# Team:McGill/Modeling

### From 2009.igem.org

The purpose of the following mathematical modeling is to gain insight into activation-inhibition signaling. We begin by describing the mathematical model employed to simulate our biological system. Then we examine the dynamics of one activation site and one inhibitory site, what we call an oscillator, and the effect of distance. We also examine the role two parameters, the Hill coefficient and diffusion rate, have on the oscillatory behavior. This leads to the next examination of two oscillators and the effect of varying the distance between the oscillators but holding the distance between the sites within an oscillator constant. Here we find several unexpected dynamics that we further explore. Finally we look into two dimensional modeling. However because of the size of the .avi files we will not discuss this modeling here but save it for our presentation at the Jamboree.

The following represents a brief overview of all of our modeling exercises. We unfortunately did not make use of this wiki throughout the summer and so many of our results have been left out for lack of time to upload. However, all of our results will be available on our poster and oral presentations at the Jamboree.

## Contents |

## **Introduction**

Many models examining intercellular signaling do not take into account the separation distances of the signaling bodies. We use a partial differential equation (PDE) based model to gain insight into spatially heterogeneous activation-inhibition intercellular signaling.

Two types of signaling molecules exist: activating and inhibiting. Each molecule is synthesized by a unique strain of cells and affects the synthesis rate of the other strain.

This is modeled using the following system of PDEs:

where Ψ1 and Ψ2 represent the concentrations of the activating and inhibiting molecules, respectively, γi the degradation constant, Di the diffusion constant, λi the maximal synthesis rate of molecule i, and δ the Dirac function. fi represents the Hill function describing the dependence on the opposing molecule:

where n, b, and θ are positive. To simplify the analysis, we chose equal parameters between the activating and inhibiting sites (Appendix A).

## **Numerical Simulation**

The above system was solved numerically using a forward Euler scheme in time and a centered difference scheme in space. Cyclical boundary conditions were assumed; meaning the spatial dimension formed a ring. This was chosen since simulating an approximate infinite line is computationally costly. However, this also allowed us to investigate two site geometries during one simulation (explained later). The ring was given a physical length of 50 and discretized into 500 intervals. For simplicity, separation distances will be reported in terms of numerical intervals rather than physical distance.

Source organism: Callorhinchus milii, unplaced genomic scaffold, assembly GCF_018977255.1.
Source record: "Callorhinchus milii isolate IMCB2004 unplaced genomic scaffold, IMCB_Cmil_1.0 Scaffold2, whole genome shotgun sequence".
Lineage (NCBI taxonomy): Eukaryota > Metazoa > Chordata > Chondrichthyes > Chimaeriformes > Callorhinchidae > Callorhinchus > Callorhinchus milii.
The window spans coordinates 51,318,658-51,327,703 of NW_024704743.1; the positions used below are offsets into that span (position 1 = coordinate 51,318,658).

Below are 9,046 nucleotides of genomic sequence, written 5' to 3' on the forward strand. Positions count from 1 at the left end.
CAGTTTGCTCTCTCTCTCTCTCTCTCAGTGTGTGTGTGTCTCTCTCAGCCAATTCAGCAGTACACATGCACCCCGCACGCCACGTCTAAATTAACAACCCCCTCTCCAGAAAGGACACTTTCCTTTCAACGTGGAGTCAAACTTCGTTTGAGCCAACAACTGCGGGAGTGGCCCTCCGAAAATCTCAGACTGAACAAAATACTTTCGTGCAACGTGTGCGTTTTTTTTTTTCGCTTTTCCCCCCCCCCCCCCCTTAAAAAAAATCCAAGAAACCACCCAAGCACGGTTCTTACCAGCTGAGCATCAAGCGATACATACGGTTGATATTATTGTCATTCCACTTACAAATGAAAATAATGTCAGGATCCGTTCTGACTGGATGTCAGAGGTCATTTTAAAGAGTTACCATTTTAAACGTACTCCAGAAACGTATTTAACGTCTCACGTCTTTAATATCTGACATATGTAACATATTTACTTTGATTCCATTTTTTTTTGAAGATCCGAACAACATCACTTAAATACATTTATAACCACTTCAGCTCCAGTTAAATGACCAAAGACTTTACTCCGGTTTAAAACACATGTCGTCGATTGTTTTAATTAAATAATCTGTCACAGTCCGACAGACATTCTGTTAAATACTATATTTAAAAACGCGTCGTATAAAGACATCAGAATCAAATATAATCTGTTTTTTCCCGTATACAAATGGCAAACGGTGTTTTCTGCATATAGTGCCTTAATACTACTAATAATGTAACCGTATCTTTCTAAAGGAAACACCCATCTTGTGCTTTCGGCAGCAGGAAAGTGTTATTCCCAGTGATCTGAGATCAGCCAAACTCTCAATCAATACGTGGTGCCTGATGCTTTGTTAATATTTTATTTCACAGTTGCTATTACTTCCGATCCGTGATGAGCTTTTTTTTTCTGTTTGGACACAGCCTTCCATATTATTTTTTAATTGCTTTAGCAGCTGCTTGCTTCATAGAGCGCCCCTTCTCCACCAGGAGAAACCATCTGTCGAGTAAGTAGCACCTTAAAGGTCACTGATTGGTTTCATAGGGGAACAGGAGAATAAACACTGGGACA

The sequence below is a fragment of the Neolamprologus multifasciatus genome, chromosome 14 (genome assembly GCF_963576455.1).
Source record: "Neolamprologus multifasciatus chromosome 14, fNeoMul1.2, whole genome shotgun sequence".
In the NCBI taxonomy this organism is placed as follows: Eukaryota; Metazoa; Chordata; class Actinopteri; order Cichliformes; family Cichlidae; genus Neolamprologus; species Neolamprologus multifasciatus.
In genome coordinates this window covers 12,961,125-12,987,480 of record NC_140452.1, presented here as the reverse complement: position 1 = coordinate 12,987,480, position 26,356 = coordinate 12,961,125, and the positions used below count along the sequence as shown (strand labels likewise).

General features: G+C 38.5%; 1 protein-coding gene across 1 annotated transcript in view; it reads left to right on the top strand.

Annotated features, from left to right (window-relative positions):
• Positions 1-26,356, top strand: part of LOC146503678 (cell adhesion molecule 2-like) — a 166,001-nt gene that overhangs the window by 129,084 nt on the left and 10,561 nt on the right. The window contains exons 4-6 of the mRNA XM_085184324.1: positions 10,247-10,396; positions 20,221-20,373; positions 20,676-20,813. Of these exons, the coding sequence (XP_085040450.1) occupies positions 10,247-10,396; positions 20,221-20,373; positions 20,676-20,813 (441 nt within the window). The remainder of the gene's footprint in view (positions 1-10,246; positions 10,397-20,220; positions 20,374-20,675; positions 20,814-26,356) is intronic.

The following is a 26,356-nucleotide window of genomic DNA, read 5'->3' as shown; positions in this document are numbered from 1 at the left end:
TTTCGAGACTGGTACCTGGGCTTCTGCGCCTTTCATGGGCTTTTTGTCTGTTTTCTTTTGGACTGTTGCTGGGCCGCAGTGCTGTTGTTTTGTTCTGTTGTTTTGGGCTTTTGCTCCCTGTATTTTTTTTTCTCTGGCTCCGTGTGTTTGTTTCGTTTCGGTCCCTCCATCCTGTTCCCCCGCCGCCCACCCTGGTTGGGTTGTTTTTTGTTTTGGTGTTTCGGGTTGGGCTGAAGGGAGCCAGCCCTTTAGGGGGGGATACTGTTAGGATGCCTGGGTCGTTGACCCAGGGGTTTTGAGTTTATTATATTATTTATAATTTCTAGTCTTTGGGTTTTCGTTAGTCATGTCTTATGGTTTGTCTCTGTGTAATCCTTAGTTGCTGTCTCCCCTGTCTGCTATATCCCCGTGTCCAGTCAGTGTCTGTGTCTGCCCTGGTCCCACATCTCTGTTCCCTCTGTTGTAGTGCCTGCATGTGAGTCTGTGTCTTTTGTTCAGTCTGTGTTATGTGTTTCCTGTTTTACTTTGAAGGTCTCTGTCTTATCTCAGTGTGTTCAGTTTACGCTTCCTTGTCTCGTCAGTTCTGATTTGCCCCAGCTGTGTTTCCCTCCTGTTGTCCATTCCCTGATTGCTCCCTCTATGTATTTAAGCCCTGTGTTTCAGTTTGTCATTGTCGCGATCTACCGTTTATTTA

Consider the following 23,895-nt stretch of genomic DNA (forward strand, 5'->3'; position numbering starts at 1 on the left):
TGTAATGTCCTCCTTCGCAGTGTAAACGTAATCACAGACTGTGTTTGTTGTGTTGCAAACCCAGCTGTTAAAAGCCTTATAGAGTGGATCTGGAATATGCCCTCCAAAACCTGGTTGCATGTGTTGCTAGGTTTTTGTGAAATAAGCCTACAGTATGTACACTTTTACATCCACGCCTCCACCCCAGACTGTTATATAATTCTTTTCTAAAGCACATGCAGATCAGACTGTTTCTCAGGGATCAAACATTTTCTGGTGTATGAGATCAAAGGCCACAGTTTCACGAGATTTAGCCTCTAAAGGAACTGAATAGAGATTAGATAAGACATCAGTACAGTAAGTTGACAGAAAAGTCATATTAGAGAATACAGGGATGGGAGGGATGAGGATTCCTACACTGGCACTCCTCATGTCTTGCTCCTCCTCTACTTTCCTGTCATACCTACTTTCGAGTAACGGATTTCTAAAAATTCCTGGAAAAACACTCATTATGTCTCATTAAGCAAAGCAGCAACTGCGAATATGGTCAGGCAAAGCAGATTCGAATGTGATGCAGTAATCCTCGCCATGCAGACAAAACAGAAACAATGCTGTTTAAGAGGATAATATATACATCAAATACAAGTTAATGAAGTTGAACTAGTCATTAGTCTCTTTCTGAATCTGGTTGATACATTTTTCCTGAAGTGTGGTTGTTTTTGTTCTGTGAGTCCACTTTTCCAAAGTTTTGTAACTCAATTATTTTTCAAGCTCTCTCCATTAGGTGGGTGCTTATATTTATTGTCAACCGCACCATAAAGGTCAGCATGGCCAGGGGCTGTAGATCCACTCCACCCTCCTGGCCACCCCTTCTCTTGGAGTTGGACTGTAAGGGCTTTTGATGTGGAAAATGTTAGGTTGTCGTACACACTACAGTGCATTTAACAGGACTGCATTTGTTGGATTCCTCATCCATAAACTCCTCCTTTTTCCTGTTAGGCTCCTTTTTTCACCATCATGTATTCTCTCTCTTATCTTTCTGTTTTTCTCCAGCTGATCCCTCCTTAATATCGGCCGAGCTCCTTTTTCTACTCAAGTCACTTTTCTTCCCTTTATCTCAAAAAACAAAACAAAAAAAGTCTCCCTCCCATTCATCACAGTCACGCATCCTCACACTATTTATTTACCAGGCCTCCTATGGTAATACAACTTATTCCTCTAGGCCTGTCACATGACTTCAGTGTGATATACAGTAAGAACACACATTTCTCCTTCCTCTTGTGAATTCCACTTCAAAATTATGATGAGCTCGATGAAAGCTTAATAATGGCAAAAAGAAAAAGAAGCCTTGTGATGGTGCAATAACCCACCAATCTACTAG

## **One Oscillator**

We first explored the different potential dynamics when the separation distance between an activating and inhibitory site was increased.

The following is an example of the dynamics observed when the two sites are at a distance where oscillations occur.

By analyzing curves similar to those in figure 3 the frequency of oscillations was calculated. Figure 4 illustrates the sudden appearance of high frequency oscillations when the sites are near each other and the decreasing frequency as they are moved apart until oscillations disappear.

The observation that the steady state becomes unstable for a range of separations has been reported previously by Shymko and Glass (1974).

Another way of looking at how oscillations depend on separation distance is by plotting the value of a curve whenever its derivative is zero vs the separation distance. This will also tell us some information on how the shape of the oscillations change with separation distance.

Notice the range of distances that have two values plotted correspond to the range of distances that have a nonzero frequency in figure 4.

One concern is that it is unlikely the chosen parameters are representative of the synthetic genetic network that we are constructing. The major parameter that we currently have no control over is the Hill coefficient n. We believe that if the Hill function is steep enough then the circuit will act as an on/off switch and oscillations are possible. Increasing n will only increase the steepness of the Hill function so we are safe in assuming that n > 8 will still lead to oscillations. However what is the smallest n that would still allow oscillatory behaviour? We calculated frequency for the range of separation distances with the following Hill coefficients n=2,3 and 4.

In order to observe oscillations we require a Hill coefficient of at least n=4.

We also looked into the dependence on the diffusion rate, D, and the presence of oscillations. As can be imagined, if the diffusion rate is too slow or too fast oscillations will not occur. This was confirmed with preliminary simulations where we found a particular separation distance that loses oscillatory behaviour if the diffusion rate is outside a critical range. We endeavoured to form a bifurcation diagram showing the ranges of separation distance and diffusion rate where oscillations occur, however this task is computationally intensive and we have not completed it as of this writing. We hope to have this result in time for the Jamboree.

## **Two Oscillators**

We next looked at a system consisting of two oscillators, where each consists of an activation and inhibitory site.